December 16, 2008
Most of us associate the holiday season with winter and all things white – but this year, we here at Greenpeace also want to make it green.
Over the years, other Greenpeace staff members and I have found ways to show our commitment to green principles during the holidays – a season known for contributing the most waste to landfills than any other time of the year. The other day, I asked my colleagues to share their ideas on creating new holiday memories with loved ones while keeping the environment in mind. From our family to yours, here is what we’ve come up with.
“Recycle your gift bags! You can always reuse them for something else… Or even when you give another gift.” – Kala Sharp, Human Resources Associate
“Give gifts of Greenpeace membership!” – Sebastian Jannelli, Direct Marketing Production Coordinator
“Last year, I told my family that instead of gifts, I would appreciate it if they just incorporated something “environmental” into their lives. That Christmas, my aunt and uncle gifted me by deciding to cut down on paper-towel use, while my mother and stepfather said that they would save energy by plastic-sealing the windows of their house and turn off the hot tub for the winter. Others did other things.” – Ben Bliumis, Toxics Campaign Fellow
“Most people don’t need more stuff – so ask your family and friends to contribute to the cause of your choice or theirs – it’s a great feeling and you don’t have to worry about what you are going to do with that weird gift from your Aunt Sally.” – Lisa Finaldi, Campaigns Director
“Support Greenpeace’s efforts to fight global warming so that Santa won’t be homeless when the ice at the North Pole melts. If we are successful, we can turn things around and eventually it will re-freeze!” – John Hocevar, Oceans campaigner
“I use the comics section of the newspaper to wrap my gifts!” – Sandeep Singh, IT Project Manager
“This year, my family has decided not to buy gifts for each other and instead, we are all using the money we would have spent on gifts and sponsoring a local family. We are not doing this to be "green" per se—though it might help to offset my flight home to visit!” – Andrea Carlson, Forests Campaign Assistant
“Gift an experience, rather than a product. A day at a spa or a climbing lesson is much better for the planet.” – Amanda Starbuck, Student Organizing Manager
“Never underestimate the power of a handmade present!” – Sarah Vito, Development Assistant
“You want a greener holiday? Instead of lumps of coal for bad children, give them seven days of hard labor building the clean energy infrastructure of windmills and solar farms… A clean energy revolution built on the backs of bad little kids everywhere. Santa is watching and he likes the environment.” – Nate Stellhorn, Frontline Senior City Coordinator
“Use potted Christmas trees instead of chopping one down… You can even keep the tree year-round.” – John Baker, IT Solutions Specialist
“Holiday greeting cards can be recycled in grade school art projects, but one idea is to start mailing them back with new greetings inside. It’s a fun way to rekindle old memories.” – Bob Meyers, Senior Photo Editor
“Solar-powered LED lights are a far better option than traditional holiday lights.” – Carroll Muffett, Deputy Campaigns Director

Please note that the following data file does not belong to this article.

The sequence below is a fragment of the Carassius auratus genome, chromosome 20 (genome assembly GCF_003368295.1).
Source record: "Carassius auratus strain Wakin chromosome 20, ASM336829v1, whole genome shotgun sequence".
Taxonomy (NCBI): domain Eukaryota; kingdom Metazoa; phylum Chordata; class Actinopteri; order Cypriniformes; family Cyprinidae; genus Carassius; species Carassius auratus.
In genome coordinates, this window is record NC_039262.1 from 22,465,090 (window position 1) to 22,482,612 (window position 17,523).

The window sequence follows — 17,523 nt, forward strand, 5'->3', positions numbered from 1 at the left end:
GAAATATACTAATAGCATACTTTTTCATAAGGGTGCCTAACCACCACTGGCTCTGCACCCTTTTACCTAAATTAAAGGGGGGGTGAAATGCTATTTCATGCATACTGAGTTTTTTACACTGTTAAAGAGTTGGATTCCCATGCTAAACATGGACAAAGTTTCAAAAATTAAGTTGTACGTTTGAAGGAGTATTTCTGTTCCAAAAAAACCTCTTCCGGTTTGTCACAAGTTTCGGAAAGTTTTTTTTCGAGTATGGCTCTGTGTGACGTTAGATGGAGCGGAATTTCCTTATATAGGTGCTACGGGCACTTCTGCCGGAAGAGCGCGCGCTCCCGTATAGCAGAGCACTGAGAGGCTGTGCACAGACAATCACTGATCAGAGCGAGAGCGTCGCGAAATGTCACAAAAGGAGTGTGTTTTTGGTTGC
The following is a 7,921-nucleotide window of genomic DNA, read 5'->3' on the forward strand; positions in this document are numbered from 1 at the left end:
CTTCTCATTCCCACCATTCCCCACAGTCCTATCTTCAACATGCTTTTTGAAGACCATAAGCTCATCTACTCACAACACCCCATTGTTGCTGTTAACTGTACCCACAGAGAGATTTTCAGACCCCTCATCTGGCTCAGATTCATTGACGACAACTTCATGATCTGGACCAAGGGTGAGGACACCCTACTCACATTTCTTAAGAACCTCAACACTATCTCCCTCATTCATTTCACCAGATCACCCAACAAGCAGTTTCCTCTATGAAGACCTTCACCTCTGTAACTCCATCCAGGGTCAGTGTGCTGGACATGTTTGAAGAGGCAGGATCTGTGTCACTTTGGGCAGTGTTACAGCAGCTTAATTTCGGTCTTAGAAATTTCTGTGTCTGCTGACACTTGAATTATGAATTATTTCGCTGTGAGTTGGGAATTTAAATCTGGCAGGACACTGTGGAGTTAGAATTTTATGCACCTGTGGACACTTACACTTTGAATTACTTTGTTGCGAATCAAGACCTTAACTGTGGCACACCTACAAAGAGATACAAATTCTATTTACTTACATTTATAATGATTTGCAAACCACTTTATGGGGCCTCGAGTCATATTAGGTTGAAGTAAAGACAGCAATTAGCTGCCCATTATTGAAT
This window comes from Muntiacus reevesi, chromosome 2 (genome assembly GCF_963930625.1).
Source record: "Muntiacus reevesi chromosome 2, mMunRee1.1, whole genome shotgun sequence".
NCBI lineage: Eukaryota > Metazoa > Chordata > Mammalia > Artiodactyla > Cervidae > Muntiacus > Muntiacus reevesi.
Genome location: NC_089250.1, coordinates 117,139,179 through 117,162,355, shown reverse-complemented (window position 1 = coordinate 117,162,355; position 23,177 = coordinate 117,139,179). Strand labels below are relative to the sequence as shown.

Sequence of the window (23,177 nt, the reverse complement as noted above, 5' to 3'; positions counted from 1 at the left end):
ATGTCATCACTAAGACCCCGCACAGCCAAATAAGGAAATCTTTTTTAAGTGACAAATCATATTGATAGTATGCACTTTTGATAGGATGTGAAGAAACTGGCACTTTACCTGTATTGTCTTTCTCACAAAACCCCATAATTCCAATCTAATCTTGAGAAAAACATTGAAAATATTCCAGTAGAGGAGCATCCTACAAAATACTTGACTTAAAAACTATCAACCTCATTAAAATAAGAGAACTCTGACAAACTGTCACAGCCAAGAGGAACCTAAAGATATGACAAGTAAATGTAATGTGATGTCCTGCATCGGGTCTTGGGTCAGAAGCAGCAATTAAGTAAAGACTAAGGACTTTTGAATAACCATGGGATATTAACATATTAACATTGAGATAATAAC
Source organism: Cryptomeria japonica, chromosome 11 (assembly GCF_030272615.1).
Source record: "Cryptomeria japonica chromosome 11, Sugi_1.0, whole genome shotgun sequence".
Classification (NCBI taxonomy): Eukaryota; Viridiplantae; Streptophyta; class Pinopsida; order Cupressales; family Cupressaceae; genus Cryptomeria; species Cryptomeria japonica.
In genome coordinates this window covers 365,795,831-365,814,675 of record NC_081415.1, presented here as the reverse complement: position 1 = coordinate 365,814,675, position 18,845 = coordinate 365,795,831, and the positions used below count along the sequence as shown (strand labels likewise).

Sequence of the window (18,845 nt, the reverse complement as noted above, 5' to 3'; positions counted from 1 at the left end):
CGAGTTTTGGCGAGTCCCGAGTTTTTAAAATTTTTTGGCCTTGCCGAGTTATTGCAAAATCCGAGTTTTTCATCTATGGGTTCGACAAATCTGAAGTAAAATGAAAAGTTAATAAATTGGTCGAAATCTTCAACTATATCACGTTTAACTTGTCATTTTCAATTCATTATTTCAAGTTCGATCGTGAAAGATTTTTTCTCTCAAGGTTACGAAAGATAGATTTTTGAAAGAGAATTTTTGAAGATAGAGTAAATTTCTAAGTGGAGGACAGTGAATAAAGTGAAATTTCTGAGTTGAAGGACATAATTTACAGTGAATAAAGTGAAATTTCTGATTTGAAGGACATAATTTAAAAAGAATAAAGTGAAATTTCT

“Candles are a beautiful, inexpensive, and lower-carbon alternative to illuminating your home for the holidays.” – Marina Djernaes, Finance Director
“I buy my Christmas ornaments at thrift stores; it’s cheaper, and you get cool vintage decorations.” – Elise Nabors, Regional Canvass Campaign Coordinator
“Put your holiday lights INSIDE the house so they annoy you enough to turn them off and save energy!” – Candace Crespi, Frontline Senior City Coordinator
“A great and green way to engage children young and old – while creating holiday memories – is to have everyone get together to make homemade holiday decorations like popcorn strings, glittered pine cones, and gingerbread houses.” – Josef Palermo, Web Editor
“Instead of buying Christmas stockings, make them out of old, worn-out T-shirts. I made one for each of my roommates, and they love them! It’s even easy for a novice to sew.” – Meg Imholt, Communications intern
“Bake cookies or brownies out of organically grown ingredients and give them as gifts.” – Melanie Duchin, Oceans campaigner
“Why support the meat industry – which contributes more to global warming than the auto industry – this holiday season when you can eat endless organic vegetables and grains?” – Ashley Schaeffer, Greenpeace Organizing Term (GOT) Coordinator
“Source your Christmas dinner with local food and beverages. Not only does it taste better because it’s fresh, but it is packed with more nutrients which are otherwise lost in preservation techniques used to transport foods. You’ll also be helping reduce the carbon emissions associated with trucking food across the country.” – Kate Rooth, Researcher
“Get a keg instead of beer cans for your drunken family Christmas bash.” – Ryan Patterson, Global Warming Campaign Assistant
“You know the food your mom makes that you don’t like? Put it in compost.” – Phil Radford, Grassroots Director
So, you’ve heard from us, but what kinds of things do you do – or what tips/suggestions do you have – for people to observe a more environmentally friendly holiday season this year? Create your own Greenpeace member blog, and share your ideas with us!
I’m really excited to hear what you come up with! Enjoy your holidays this year, and let me be the first to wish you "Season’s Greenings."
Your fellow activist,